News Tidbits 8/27/09: Phase Two of Coal Yard Apartments Planned

28 08 2009

From the Ithaca Planning Board’s August agenda:

Coal Yard Apartments – Phase 2, 143 Maple Avenue, Steven & David Beer Owner/Applicant.

Declaration of Lead Agency, Public Hearing, Determination of Environmental Significance, Consideration of Preliminary & Final Approval. The applicant is proposing to construct an Energy Star-rated, 25 unit apartment building located between the existing coffee shop and the existing 10 unit apartment building that was constructed in 2007. The new building will have four residential stories built on top of a 16-space underground parking garage. The new building will have four 3 bedroom units, seven 2 bedroom units and fourteen 1 bedroom units and will have an elevator. The applicant anticipates that the majority of the bedrooms will be singly occupied. It will have a flat roof, and will include many of the design elements of the 10 unit building. Lower levels of the façade will be brick and upper levels will use similar fiber cement clapboard and solid board panels used on the 10 unit building. Colors will match or complement the existing building. The target market for the building will be graduate and profession students, professional academic staff and faculty, and seniors. The project is in the R3b Zoning District and will require a variance for height. This is a Type I Action under the City of Ithaca Environmental Quality Review Ordinance in accordance with §176-4 B (k) and an Unlisted Action under the State Environmental Quality Review Act and is subject to environmental review.

The property is part of the Beer Properties portfolio, which includes the Grandview House in central Collegetown. The trick here will be getting the height variance approvalas Ithacans are very protective of their sight lines. Here’s a picture of the 10-unit building taken from their website:




The apartments are aptly named, since this used to be the coal yard for the city of Ithaca back in the day [1]. Prior to discontinuation of passenger train traffic in 1963, the site was also home to the East Lehigh Valley Railroad Depot. The coffeeshop referenced in the city agenda is the “Queen of Tarts”, which sounds like a great name for a madam as well as being a cute pun.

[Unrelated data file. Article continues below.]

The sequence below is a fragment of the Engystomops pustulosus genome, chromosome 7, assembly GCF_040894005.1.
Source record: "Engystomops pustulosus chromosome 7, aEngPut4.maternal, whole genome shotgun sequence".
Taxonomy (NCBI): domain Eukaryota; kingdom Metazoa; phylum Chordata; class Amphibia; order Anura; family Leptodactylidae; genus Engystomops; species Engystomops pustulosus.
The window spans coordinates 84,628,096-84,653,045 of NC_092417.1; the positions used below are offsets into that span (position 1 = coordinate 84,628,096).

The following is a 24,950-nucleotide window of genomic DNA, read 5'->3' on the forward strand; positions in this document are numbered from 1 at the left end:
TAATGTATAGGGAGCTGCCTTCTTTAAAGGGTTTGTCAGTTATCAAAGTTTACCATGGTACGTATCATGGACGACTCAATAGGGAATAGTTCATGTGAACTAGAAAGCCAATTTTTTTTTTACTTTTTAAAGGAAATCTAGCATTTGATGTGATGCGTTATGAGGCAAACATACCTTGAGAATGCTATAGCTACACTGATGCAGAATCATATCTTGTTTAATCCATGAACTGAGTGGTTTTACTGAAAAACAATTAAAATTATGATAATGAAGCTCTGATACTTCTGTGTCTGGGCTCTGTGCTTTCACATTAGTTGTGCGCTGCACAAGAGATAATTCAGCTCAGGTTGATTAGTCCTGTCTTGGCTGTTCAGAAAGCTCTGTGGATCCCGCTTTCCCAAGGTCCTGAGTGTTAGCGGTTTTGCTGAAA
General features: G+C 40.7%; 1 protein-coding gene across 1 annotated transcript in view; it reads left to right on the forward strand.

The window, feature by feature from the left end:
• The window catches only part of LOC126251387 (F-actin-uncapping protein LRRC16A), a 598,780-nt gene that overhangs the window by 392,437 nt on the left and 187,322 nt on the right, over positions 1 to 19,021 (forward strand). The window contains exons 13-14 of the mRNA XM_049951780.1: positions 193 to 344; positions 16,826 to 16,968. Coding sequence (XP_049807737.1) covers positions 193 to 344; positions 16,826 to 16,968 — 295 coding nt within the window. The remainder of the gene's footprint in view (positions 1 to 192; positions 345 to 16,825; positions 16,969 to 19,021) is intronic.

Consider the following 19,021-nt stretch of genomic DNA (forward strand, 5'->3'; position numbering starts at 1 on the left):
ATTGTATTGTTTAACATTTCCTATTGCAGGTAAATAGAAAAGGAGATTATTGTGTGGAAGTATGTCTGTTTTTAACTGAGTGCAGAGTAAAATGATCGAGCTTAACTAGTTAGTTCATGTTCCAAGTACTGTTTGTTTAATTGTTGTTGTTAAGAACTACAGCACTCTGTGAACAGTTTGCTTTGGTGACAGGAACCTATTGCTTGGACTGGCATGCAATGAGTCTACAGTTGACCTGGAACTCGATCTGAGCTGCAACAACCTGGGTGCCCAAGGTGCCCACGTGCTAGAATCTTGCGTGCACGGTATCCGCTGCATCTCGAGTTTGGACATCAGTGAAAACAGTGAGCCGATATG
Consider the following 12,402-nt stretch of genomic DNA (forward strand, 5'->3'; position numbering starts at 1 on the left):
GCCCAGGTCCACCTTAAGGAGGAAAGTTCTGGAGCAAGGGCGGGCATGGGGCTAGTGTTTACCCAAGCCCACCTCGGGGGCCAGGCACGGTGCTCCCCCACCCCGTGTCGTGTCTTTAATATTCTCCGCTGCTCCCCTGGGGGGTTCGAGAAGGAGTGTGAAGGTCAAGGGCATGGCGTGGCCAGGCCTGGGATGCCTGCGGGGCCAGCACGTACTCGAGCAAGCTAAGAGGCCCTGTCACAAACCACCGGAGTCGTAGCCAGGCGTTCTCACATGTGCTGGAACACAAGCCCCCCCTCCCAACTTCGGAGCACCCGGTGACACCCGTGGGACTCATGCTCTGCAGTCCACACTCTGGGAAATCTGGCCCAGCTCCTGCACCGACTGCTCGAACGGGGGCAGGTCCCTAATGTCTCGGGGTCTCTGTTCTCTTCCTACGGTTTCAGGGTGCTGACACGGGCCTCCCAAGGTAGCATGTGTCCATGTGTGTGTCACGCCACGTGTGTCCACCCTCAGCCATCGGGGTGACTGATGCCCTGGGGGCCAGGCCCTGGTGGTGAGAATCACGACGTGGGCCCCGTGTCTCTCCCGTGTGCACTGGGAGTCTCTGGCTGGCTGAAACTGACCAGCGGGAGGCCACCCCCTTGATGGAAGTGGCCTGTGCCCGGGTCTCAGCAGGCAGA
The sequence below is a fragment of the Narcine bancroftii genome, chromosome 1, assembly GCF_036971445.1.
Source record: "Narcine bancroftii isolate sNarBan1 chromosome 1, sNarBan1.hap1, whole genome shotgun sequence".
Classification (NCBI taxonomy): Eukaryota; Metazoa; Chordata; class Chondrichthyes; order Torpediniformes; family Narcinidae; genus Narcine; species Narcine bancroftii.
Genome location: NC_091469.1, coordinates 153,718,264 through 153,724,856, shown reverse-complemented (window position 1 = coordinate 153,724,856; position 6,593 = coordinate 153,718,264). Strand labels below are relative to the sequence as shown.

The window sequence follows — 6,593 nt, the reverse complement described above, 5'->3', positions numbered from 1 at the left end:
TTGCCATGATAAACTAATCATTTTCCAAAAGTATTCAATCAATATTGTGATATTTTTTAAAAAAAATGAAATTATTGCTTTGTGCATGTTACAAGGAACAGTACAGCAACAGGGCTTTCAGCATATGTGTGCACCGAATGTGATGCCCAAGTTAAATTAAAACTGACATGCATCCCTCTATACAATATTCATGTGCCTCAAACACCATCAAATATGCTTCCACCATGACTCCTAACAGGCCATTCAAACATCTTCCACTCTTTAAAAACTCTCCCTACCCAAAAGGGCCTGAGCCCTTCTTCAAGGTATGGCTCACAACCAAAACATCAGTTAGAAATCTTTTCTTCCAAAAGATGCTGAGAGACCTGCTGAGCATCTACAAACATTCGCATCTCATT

The project falls outside of the Collegetown Vision area and would not be affected by any zoning changes as a result of the Collegetown plan.



News Tidbits 8/21/09: Dumb Frat Tricks

22 08 2009


The house involved is Sigma Nu, off Willard Way near West Campus. Apparently, firefighters found a small pot-growing operation while investigating a busted water pipe. I would not be surprised if sanctions from their national or from the IFC are put in place against Sigma Nu as a result of this incident, as it is rather embarrassing for the Greek community (personally, I think it makes Sig Nu look like a bunch of dim bulbs).

ITHACA — A busted water pipe may lead to a drug bust after the discovery of a small marijuana-growing operation inside a Cornell University fraternity house.

The Sigma Nu house manager called firefighters about the broken water pipe on the second floor, Ithaca fire officials said. Firefighters contacted the Ithaca Police when they found the plants.

 Ithaca firefighters found a half-dozen marijuana plants Tuesday afternoon while investigating a broken water pipe at the Sigma Nu fraternity house on Willard Way, Ithaca Police officials said. Officers seized the plants and though they’ve identified a person of interest, they aren’t releasing his name. 

 Water was running through the ceiling, they explained, and in the process of assessing the damage, firefighters found the plants in a tin-foil lined closet, surrounded on all sides and angles by several high-intensity lights. 

Whoever was growing the plants will likely be charged with unlawful growing of cannabis, a misdemeanor, police said. Fire officials said the numerous electrical cords used to power the lights created a fire hazard.